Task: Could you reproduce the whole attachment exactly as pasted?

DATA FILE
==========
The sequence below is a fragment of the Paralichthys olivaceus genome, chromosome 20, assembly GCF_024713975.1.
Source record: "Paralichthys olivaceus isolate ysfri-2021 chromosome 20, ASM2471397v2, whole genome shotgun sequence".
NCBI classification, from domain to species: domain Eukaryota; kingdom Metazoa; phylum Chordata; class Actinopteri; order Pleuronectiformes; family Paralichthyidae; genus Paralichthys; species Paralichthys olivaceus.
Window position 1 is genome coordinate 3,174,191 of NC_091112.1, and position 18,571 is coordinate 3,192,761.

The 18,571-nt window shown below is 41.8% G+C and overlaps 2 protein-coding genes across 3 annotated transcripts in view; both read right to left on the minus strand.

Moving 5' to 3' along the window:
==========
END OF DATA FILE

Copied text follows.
The sequence below is a fragment of the Paralichthys olivaceus genome, chromosome 20, assembly GCF_024713975.1.
Source record: "Paralichthys olivaceus isolate ysfri-2021 chromosome 20, ASM2471397v2, whole genome shotgun sequence".
NCBI classification, from domain to species: domain Eukaryota; kingdom Metazoa; phylum Chordata; class Actinopteri; order Pleuronectiformes; family Paralichthyidae; genus Paralichthys; species Paralichthys olivaceus.
Window position 1 is genome coordinate 3,174,191 of NC_091112.1, and position 18,571 is coordinate 3,192,761.

The 18,571-nt window shown below is 41.8% G+C and overlaps 2 protein-coding genes across 3 annotated transcripts in view; both read right to left on the minus strand.

Moving 5' to 3' along the window: